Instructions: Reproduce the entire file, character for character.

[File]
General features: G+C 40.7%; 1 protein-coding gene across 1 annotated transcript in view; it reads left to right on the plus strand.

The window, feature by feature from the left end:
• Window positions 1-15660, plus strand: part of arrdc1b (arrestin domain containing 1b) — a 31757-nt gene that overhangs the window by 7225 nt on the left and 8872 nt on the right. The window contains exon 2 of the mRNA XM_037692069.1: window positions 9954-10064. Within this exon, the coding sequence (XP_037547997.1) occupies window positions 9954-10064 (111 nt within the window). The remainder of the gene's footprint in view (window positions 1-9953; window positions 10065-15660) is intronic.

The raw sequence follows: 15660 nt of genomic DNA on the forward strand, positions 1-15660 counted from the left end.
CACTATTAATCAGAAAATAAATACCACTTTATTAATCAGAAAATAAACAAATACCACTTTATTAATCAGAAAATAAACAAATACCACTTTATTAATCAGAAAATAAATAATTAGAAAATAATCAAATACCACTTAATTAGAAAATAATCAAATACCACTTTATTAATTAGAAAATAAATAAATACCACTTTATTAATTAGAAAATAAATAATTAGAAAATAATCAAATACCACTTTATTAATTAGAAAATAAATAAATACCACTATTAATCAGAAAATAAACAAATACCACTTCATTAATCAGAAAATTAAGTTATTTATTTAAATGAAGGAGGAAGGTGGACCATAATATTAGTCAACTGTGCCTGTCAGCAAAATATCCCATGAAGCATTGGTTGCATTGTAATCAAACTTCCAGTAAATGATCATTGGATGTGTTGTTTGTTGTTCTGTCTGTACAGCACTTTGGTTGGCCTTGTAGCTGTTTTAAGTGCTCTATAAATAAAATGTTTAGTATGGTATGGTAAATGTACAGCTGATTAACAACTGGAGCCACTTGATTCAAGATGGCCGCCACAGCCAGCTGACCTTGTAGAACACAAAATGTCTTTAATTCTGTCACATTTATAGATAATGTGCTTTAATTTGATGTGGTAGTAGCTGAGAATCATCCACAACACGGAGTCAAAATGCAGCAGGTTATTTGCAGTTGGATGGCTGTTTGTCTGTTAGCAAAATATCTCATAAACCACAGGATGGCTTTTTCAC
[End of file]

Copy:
General features: G+C 40.7%; 1 protein-coding gene across 1 annotated transcript in view; it reads left to right on the plus strand.

The window, feature by feature from the left end:
• Window positions 1-15660, plus strand: part of arrdc1b (arrestin domain containing 1b) — a 31757-nt gene that overhangs the window by 7225 nt on the left and 8872 nt on the right. The window contains exon 2 of the mRNA XM_037692069.1: window positions 9954-10064. Within this exon, the coding sequence (XP_037547997.1) occupies window positions 9954-10064 (111 nt within the window). The remainder of the gene's footprint in view (window positions 1-9953; window positions 10065-15660) is intronic.

The raw sequence follows: 15660 nt of genomic DNA on the forward strand, positions 1-15660 counted from the left end.
CACTATTAATCAGAAAATAAATACCACTTTATTAATCAGAAAATAAACAAATACCACTTTATTAATCAGAAAATAAACAAATACCACTTTATTAATCAGAAAATAAATAATTAGAAAATAATCAAATACCACTTAATTAGAAAATAATCAAATACCACTTTATTAATTAGAAAATAAATAAATACCACTTTATTAATTAGAAAATAAATAATTAGAAAATAATCAAATACCACTTTATTAATTAGAAAATAAATAAATACCACTATTAATCAGAAAATAAACAAATACCACTTCATTAATCAGAAAATTAAGTTATTTATTTAAATGAAGGAGGAAGGTGGACCATAATATTAGTCAACTGTGCCTGTCAGCAAAATATCCCATGAAGCATTGGTTGCATTGTAATCAAACTTCCAGTAAATGATCATTGGATGTGTTGTTTGTTGTTCTGTCTGTACAGCACTTTGGTTGGCCTTGTAGCTGTTTTAAGTGCTCTATAAATAAAATGTTTAGTATGGTATGGTAAATGTACAGCTGATTAACAACTGGAGCCACTTGATTCAAGATGGCCGCCACAGCCAGCTGACCTTGTAGAACACAAAATGTCTTTAATTCTGTCACATTTATAGATAATGTGCTTTAATTTGATGTGGTAGTAGCTGAGAATCATCCACAACACGGAGTCAAAATGCAGCAGGTTATTTGCAGTTGGATGGCTGTTTGTCTGTTAGCAAAATATCTCATAAACCACAGGATGGCTTTTTCAC